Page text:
Get Started

Completing a space utilization study can seem overwhelming. Get some help going through the process. Take a look at these first steps to get started:

  1. Identify the data
    Most scheduling systems already have much of the data you need. Basic room information, including identifiers, sq. ft. and capacity, coupled with usage information. Historical data is always helpful for comparison over time.
  2. Collaborate with resources
    In addition to your scheduling software and data, you will need a scheduling expert that understands how you use your resources and a facilities expert who understands the resources available.
  3. Consider timing
    It’s ideal to do an extensive study as part of master planning efforts. This is a time when you are considering how you will use your resources into the future. If that can’t be done soon enough, a specific and focused space study can be valuable in and of itself.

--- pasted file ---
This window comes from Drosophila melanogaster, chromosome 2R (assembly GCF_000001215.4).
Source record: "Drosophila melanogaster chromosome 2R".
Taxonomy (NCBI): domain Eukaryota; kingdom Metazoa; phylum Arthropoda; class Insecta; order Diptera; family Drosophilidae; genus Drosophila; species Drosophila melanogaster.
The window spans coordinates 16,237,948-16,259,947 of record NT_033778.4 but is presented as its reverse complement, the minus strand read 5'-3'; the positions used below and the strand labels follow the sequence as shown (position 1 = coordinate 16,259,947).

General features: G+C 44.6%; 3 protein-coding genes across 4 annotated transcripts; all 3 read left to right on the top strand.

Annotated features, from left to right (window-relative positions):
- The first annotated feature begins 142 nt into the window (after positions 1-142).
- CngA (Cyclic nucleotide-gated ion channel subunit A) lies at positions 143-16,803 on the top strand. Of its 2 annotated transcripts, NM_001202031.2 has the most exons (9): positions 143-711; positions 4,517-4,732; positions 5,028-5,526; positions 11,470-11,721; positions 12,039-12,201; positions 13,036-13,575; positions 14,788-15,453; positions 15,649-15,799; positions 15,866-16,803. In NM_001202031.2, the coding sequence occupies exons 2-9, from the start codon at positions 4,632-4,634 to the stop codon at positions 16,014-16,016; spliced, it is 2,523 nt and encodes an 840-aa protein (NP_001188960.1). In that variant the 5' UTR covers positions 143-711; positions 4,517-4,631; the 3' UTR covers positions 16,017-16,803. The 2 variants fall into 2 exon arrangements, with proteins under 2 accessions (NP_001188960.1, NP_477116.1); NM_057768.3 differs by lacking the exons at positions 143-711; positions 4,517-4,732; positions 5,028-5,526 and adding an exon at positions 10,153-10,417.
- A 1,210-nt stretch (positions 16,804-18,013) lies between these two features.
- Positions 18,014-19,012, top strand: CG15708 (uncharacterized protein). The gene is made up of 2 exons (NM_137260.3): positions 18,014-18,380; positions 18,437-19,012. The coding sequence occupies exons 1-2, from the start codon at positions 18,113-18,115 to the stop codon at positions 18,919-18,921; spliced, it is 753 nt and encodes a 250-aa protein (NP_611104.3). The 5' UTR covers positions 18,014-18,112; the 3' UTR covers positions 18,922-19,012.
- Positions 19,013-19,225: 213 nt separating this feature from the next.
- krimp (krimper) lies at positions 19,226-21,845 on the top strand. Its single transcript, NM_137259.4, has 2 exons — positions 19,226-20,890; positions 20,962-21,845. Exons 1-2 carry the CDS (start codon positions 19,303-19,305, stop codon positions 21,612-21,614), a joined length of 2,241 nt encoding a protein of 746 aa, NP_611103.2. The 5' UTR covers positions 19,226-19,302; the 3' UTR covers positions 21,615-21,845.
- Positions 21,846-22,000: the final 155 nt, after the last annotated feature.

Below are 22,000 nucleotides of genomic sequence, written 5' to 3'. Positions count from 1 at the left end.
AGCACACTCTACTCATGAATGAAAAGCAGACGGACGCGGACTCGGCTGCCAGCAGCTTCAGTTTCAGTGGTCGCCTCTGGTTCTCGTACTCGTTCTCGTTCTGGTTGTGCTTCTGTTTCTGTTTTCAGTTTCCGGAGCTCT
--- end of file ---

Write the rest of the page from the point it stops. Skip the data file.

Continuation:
The overall message here is to think critically and invest some time before you decide to build. Ask questions about how you can utilize your existing spaces as a resource. What you build will have a lasting impact on how your organization fulfills its mission long into the future.